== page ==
FIG. 11 illustrates a dispenser 260 for injecting a sewage treatment chemical into a wet well in apparatus 220 or 254. The wet well is substantially identical to that shown in FIG. 6 and, as a consequence, the same reference numbers have been used to describe the wet well. In addition, the dispenser 260 employs much of the same circuitry associated with the dispenser illustrated in FIG. 5. Specifically, the dispenser 260 includes a first transducer 42, a second transducer 44, control circuitry 48, switch 49, and chemical feed pump 50. The operation of these elements has previously been described with respect to FIG. 6 and as a consequence, will not be described again. The dispenser 260, however, includes an additional element from that shown in FIG. 6. Specifically, the dispenser 260 includes dispenser circuitry 262 that causes a batch of sewage treatment chemical to be injected into the wet well upon receiving a signal from the control circuitry 48 indicating that the wet well is empty or has been filled to some other predetermined level and after having received a signal from the processor 242, associated with the apparatus 220 illustrated in FIG. 9, or coordinator 256, associated with the apparatus 254 illustrated in FIG. 10.
In operation, the dispenser 260, upon receiving a signal from the control circuitry 48 indicating that the wet well 40 is empty or has been filled to some other predetermined level and a signal from either the processor 242 or coordinator 256, causes the appropriate amount of sewage treatment chemical to be dispensed into the wet well 40. Consequently, the benefits associated with the dispenser illustrated in FIG. 6 as well as the benefits of coordinated treatment of the sewage collection system are realized. However, there may be some degradation in the aforementioned benefits, if the signal from the control circuitry 48 and the signal from the processor 242 or coordinator 256 are not present at substantially the same time. However, in sewage collection systems and specifically in sewage collection systems in which the wet wells fill rapidly, there is relatively little degradation in overall benefits.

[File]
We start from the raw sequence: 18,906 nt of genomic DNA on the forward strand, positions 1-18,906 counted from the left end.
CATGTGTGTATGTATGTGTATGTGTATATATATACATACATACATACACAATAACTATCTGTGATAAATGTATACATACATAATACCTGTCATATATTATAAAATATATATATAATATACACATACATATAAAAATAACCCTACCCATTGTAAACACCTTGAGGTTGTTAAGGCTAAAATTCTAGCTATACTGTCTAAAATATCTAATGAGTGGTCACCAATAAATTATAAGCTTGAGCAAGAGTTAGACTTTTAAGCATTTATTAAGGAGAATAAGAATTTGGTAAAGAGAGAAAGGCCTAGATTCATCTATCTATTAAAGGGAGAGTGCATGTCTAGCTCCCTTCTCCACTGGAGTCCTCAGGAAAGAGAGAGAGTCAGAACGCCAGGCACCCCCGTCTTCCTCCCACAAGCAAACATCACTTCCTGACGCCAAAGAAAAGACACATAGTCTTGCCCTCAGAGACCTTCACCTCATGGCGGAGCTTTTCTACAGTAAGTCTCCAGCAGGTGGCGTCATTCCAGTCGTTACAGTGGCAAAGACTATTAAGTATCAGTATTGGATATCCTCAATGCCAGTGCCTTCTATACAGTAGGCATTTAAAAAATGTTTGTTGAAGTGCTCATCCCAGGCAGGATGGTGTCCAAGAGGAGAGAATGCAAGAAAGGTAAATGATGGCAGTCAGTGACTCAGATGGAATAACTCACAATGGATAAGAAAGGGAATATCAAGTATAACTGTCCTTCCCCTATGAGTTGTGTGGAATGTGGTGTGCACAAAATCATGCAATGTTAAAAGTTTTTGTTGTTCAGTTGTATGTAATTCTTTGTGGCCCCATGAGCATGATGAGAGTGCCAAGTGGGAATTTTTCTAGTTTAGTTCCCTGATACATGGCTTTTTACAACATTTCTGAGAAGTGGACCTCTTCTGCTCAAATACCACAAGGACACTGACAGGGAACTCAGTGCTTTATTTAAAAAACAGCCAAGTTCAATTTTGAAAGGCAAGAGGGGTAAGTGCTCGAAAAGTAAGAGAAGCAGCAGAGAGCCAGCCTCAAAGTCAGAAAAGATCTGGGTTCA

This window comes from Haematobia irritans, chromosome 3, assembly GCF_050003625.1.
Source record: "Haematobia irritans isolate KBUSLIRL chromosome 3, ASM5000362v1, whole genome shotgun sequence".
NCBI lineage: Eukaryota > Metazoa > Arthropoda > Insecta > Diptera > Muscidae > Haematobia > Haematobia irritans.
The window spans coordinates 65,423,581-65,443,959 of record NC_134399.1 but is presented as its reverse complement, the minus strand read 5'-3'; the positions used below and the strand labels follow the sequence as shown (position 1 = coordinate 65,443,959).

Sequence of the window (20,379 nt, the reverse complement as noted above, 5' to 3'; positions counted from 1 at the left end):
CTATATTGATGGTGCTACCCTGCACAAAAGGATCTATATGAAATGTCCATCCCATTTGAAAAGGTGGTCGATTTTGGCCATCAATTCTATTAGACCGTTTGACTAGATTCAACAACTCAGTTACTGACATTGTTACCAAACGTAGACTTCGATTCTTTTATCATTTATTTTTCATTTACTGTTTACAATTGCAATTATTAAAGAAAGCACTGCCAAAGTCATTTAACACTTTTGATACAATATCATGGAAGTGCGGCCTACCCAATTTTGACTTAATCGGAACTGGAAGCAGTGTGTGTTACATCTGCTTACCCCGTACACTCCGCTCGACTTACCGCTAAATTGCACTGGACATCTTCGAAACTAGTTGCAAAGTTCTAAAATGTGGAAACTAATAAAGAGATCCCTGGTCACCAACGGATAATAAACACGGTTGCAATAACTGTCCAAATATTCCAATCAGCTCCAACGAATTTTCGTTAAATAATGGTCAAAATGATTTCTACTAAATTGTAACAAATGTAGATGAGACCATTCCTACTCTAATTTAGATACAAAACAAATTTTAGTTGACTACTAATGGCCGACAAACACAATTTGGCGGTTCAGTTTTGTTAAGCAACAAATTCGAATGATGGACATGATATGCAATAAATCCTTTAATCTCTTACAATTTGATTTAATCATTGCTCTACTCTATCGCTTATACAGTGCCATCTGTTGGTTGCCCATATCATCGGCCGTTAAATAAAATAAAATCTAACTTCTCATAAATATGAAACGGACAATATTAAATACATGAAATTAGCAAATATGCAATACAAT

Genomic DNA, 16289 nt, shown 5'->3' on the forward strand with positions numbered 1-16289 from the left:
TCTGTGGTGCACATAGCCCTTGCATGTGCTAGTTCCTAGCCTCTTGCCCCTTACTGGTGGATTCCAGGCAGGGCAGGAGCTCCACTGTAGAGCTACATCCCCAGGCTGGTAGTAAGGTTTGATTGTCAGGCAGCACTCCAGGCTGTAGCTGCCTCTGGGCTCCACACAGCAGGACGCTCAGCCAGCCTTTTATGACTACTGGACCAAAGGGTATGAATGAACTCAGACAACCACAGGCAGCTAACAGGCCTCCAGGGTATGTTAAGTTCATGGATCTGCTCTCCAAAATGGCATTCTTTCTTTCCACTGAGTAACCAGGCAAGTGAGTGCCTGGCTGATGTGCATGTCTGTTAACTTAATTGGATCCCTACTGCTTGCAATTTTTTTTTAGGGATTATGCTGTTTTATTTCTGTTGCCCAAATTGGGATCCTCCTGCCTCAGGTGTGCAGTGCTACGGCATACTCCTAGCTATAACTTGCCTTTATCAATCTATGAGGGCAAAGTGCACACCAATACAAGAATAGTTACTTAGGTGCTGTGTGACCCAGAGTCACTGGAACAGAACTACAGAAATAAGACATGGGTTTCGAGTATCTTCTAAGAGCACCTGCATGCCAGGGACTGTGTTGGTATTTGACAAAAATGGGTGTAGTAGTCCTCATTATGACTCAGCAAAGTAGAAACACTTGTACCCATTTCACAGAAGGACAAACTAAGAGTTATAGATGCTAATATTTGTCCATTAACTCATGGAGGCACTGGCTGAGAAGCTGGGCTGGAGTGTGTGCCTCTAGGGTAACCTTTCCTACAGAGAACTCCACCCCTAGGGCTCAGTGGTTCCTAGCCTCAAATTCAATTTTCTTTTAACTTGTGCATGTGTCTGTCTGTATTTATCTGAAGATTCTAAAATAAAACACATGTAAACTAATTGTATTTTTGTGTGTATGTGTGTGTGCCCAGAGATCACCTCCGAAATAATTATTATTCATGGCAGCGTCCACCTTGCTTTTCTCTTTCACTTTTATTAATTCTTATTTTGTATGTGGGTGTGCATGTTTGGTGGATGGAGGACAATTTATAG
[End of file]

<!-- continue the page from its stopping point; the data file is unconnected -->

While various embodiments of the present invention have been described in detail, it is apparent that modifications and adaptions of those embodiments will occur to those skilled in the art. It is to be expressly understood, however, that such modifications and adaption are within the scope of the present invention, as set forth in the following claims.
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|U.S. Classification||422/4, 261/94, 423/210, 422/5, 261/112.2, 423/245.1|
|International Classification||G05D23/19, G05D21/02|
|Cooperative Classification||Y10S210/916, Y10S210/921, A61L9/015, G05D23/1934, G05D21/02|
|European Classification||G05D23/19G4C2, G05D21/02|
|Apr 13, 2004||FPAY||Fee payment|
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|Apr 17, 2008||FPAY||Fee payment|
Year of fee payment: 8
|May 28, 2012||REMI||Maintenance fee reminder mailed|
|Jul 3, 2012||FPAY||Fee payment|
Year of fee payment: 12
|Jul 3, 2012||SULP||Surcharge for late payment|
Year of fee payment: 11